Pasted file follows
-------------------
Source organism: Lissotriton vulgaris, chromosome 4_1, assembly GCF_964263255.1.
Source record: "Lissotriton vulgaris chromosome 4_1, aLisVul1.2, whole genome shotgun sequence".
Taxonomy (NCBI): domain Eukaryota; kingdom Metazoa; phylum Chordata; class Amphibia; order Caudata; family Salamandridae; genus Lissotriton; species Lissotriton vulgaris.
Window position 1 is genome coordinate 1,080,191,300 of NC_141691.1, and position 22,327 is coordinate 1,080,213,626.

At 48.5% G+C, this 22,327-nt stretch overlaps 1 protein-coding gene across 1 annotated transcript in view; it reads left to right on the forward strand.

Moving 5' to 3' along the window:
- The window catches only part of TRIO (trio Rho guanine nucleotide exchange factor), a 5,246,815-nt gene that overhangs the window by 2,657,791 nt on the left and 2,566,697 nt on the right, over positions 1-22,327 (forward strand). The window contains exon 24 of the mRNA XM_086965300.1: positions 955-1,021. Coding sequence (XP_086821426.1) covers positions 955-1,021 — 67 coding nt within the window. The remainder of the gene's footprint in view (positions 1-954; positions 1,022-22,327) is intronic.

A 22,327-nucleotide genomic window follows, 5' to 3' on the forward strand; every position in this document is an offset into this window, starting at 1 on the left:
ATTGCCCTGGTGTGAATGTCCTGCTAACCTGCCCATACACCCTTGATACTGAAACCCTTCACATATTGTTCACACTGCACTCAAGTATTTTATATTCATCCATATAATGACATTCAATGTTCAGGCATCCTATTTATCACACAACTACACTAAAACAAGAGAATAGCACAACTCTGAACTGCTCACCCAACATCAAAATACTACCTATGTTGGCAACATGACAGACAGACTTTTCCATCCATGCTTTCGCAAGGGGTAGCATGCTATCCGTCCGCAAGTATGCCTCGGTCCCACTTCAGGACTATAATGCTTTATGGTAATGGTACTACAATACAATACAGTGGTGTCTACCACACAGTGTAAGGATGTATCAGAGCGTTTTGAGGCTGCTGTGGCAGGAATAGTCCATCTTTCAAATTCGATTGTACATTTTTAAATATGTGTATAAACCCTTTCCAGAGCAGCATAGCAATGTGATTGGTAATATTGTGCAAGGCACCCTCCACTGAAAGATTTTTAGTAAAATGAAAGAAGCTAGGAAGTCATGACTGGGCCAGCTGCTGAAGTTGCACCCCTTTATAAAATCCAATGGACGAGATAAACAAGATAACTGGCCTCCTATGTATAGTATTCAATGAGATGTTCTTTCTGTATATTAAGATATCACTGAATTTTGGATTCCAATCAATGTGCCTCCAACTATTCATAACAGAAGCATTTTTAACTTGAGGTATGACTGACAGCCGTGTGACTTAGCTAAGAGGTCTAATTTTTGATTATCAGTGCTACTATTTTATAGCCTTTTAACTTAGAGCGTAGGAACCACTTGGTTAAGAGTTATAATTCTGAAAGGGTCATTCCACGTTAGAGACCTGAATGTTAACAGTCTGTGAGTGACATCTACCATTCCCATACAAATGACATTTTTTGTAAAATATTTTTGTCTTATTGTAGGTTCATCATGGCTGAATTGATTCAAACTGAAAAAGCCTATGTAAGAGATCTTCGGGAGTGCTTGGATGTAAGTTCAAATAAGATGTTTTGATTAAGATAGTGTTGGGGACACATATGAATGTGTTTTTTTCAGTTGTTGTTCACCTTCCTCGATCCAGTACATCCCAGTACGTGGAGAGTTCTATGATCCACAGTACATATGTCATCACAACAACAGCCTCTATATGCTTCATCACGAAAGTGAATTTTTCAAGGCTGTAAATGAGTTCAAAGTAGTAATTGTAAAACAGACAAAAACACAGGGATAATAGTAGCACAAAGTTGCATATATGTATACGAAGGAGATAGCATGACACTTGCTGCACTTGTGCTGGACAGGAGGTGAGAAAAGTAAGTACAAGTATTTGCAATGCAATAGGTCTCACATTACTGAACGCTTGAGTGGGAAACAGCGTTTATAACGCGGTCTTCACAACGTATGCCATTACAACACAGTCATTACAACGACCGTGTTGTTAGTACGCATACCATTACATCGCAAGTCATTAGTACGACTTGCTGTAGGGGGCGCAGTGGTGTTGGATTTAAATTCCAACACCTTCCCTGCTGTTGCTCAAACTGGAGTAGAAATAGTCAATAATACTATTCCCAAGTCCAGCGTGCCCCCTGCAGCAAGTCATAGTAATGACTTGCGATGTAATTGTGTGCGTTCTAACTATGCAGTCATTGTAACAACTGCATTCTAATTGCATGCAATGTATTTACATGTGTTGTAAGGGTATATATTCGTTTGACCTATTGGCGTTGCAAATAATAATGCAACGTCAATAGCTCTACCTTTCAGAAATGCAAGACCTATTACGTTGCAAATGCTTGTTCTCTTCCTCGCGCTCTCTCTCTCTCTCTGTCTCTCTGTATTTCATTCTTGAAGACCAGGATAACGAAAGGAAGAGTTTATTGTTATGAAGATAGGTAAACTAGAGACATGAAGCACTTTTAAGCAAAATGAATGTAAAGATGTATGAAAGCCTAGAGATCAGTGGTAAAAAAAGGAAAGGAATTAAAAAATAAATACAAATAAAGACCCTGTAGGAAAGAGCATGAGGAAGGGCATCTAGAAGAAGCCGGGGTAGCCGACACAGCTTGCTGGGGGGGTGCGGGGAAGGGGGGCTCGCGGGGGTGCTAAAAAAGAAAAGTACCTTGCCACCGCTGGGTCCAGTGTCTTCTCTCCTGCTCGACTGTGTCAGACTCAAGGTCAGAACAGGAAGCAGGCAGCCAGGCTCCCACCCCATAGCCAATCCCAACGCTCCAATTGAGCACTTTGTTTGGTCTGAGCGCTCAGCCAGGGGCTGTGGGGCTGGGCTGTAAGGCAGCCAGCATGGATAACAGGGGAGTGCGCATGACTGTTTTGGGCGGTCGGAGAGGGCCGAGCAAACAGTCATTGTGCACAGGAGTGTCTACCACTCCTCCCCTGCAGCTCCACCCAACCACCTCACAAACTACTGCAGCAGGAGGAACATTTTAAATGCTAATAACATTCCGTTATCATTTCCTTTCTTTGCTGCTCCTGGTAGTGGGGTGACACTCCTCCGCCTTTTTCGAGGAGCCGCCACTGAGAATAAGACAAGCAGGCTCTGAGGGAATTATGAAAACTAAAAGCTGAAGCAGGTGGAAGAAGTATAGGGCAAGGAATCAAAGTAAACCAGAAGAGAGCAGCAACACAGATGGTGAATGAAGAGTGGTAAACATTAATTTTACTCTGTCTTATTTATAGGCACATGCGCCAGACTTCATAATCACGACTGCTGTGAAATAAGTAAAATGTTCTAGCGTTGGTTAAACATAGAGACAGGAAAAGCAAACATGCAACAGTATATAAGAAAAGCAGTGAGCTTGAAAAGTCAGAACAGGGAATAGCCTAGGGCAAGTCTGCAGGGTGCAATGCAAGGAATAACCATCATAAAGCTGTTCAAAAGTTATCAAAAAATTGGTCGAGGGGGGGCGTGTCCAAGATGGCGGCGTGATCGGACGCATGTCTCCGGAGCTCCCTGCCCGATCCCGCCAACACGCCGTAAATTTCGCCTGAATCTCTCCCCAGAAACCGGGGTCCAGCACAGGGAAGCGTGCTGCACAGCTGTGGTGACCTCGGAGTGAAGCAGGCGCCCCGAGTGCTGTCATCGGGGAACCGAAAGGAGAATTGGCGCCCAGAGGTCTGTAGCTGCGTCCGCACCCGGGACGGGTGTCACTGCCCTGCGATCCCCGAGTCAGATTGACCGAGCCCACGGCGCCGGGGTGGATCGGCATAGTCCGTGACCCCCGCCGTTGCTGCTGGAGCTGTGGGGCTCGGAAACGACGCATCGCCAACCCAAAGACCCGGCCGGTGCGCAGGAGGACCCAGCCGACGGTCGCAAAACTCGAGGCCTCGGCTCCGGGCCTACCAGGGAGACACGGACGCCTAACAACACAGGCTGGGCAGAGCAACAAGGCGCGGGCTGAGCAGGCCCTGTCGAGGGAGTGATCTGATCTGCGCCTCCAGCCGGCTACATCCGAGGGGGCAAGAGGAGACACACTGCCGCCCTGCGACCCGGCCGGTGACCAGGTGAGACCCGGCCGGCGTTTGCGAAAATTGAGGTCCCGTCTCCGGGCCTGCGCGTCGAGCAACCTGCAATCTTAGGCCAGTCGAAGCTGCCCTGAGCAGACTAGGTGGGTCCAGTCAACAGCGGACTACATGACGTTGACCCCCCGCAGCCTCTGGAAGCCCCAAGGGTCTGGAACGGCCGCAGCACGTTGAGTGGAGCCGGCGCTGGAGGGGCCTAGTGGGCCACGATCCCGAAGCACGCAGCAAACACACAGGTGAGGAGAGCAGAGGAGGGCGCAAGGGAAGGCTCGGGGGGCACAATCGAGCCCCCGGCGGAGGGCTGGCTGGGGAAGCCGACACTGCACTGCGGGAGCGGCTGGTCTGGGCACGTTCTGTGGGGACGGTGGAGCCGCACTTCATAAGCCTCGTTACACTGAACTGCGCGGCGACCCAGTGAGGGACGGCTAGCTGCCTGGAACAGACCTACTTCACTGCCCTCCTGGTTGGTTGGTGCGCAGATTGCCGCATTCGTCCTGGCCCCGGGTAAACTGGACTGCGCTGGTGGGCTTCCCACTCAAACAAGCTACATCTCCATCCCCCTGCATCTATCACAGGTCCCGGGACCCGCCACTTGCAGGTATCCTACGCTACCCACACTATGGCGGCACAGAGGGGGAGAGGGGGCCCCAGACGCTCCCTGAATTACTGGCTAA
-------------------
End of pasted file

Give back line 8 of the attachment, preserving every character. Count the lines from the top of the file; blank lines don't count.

A 22,327-nucleotide genomic window follows, 5' to 3' on the forward strand; every position in this document is an offset into this window, starting at 1 on the left: